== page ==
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Harry Kane is a name on the lips of a lot of football lovers of late. Regardless of whether they are fans of Tottenham, there seems to be a consensus when it comes to touting Kane as a next-level superstar. His performances for Spurs and England have been uplifting, to say the least.
Kane is seemingly invincible after breaking his August jinx. He is scoring goals left, right and centre. While all that is truly incredible, is it possible that his influence for England is being over-hyped?
England have produced some of the finest strikers in the past. Wayne Rooney, Michael Owen and Alan Shearer are the names which immediately pop to the mind. While several football fans think Kane is already a part of that list, let’s take a look at why his performances could be hyped.
Since forever, England have struggled to make things work as a team in international tournaments. It is mysterious, but no matter how talented the squad is, England simply cannot make a strong impact. Now, here comes Harry Kane with his swashbuckling goal-scoring style, which goes on to provide hope for the fans. It almost makes them feel like he is the responsible and the dependable one – a player that will come through even in the most trying situations.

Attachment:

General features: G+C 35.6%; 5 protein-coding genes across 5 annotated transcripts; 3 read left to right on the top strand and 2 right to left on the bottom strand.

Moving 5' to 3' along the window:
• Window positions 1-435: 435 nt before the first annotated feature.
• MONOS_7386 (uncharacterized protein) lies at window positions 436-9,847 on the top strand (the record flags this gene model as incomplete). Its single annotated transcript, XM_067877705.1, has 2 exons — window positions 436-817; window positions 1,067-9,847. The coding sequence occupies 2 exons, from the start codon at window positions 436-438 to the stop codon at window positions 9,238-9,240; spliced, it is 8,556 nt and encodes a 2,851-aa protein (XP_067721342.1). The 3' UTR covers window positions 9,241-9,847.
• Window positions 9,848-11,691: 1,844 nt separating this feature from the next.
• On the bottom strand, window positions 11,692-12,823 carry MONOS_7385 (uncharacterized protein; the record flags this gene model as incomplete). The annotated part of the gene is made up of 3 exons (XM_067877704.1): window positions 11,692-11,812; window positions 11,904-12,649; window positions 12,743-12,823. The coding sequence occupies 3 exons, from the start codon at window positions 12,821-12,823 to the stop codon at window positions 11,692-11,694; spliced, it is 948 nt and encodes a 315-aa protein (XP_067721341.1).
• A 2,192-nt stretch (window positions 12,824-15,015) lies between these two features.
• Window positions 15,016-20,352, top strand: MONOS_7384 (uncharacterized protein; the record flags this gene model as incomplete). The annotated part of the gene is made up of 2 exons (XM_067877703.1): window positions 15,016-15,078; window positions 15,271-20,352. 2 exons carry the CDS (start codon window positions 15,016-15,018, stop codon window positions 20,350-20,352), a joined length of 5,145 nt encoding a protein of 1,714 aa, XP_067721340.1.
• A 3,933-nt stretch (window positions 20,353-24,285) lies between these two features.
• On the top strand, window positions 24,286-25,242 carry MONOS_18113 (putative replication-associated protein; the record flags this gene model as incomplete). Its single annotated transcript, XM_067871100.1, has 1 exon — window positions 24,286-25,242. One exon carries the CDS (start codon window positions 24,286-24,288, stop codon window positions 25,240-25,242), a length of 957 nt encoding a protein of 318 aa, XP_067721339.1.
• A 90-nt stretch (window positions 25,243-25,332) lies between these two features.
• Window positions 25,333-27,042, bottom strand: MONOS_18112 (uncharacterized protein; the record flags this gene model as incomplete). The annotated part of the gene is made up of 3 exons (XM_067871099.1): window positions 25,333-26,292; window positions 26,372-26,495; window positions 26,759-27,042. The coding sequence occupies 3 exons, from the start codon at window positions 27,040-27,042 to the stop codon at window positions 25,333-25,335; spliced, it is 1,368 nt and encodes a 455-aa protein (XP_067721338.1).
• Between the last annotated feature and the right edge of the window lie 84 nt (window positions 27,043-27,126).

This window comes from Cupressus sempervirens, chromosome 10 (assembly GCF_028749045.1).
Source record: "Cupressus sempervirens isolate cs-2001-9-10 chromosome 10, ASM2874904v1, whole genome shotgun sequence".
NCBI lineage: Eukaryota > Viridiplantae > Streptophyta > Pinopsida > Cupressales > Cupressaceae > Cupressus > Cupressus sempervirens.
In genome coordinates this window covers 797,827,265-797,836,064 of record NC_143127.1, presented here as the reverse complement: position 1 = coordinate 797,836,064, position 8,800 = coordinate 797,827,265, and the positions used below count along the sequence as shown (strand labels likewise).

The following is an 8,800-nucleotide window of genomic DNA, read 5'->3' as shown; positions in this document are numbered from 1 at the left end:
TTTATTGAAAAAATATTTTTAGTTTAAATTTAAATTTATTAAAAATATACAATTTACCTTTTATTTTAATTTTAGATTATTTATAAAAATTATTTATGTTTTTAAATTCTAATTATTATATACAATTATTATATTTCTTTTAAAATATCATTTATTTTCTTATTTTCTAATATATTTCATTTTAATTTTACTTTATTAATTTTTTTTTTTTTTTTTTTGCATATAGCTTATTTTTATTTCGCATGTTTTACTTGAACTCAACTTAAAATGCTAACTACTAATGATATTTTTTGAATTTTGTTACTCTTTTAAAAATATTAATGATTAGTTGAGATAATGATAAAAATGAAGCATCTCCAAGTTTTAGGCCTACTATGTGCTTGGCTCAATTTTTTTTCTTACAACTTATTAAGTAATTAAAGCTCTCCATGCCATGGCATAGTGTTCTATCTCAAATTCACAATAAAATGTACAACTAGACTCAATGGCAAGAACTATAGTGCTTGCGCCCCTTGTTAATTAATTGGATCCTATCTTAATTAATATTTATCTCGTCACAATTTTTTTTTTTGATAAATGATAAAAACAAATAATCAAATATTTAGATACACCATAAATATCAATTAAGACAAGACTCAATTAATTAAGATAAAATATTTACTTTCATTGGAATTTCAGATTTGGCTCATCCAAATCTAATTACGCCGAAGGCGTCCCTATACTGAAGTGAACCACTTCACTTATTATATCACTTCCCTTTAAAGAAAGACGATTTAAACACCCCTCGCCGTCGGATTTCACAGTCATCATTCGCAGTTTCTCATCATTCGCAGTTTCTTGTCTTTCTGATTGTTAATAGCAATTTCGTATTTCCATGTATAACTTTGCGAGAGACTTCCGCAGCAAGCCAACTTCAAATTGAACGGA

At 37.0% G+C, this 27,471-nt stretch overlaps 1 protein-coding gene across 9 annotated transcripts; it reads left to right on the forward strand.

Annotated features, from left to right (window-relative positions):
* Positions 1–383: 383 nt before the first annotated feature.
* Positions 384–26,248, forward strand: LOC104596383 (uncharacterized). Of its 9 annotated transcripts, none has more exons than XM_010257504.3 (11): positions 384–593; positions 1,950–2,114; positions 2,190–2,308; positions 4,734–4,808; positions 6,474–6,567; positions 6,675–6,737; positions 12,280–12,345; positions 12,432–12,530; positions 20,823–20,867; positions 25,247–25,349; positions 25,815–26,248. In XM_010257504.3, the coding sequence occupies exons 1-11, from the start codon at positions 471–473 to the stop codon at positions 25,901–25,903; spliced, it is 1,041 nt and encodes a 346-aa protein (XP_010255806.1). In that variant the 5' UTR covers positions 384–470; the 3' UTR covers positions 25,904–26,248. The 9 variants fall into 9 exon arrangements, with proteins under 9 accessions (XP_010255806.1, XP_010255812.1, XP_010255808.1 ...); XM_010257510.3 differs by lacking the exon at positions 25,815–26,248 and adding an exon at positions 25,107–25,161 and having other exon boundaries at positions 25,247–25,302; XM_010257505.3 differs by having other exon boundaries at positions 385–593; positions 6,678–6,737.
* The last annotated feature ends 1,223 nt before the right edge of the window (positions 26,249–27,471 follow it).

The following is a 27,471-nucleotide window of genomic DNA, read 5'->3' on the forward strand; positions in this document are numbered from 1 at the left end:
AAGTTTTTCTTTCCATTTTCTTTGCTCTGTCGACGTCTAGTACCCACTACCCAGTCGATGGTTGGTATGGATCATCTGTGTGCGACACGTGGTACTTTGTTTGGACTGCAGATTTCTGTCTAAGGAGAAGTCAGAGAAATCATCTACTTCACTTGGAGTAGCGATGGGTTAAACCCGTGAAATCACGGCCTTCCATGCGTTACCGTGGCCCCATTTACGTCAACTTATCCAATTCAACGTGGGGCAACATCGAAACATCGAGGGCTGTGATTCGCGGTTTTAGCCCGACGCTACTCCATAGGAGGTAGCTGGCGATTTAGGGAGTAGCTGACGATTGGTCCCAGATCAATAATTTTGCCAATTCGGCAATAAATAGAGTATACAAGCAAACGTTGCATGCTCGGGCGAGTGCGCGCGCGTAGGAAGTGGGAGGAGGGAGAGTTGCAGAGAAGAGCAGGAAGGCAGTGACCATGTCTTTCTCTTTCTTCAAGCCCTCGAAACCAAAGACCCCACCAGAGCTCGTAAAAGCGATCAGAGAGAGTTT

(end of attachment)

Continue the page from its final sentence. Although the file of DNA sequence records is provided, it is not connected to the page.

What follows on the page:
However, they fail to realise that Kane hasn’t really been challenged much in his performances for England yet. His true test will come in the FIFA World Cup next year in Russia. As a player, he is undoubtedly one of the best England have ever produced but that is not enough in a tournament as demanding as the World Cup.
The £200m rated Tottenham star is England’s top scorer in World Cup qualifying matches despite playing just 6 matches. This not only shows the team’s over-dependence on him but also highlights how he is still being known as simply a goal-scorer. His goals certainly help but the newly-appointed English captain will have an uphill task next year.
To make it to the list of the legends, Kane needs to take England forward in the tournament, for which he needs to hone his captaincy skills as well. Moreover, the player almost struggled to take a penalty in England’s recent encounter against Lithuania – a team ranked 120th at present.
If Kane cannot penetrate Lithuania’s rear guard convincingly enough, how will he tackle the likes of Italy, Spain and Germany next year? What England need is a player who can comfortably put three goals past the likes of Lithuania, without struggling during a penalty.
Consider Germany or Spain, for example. Both teams have won by goal margins of 4 or 5 against smaller teams. That is what defines true excellence and that does not hold true for Harry Kane at the moment. For Tottenham, he is definitely a key player but for England? Only time will tell.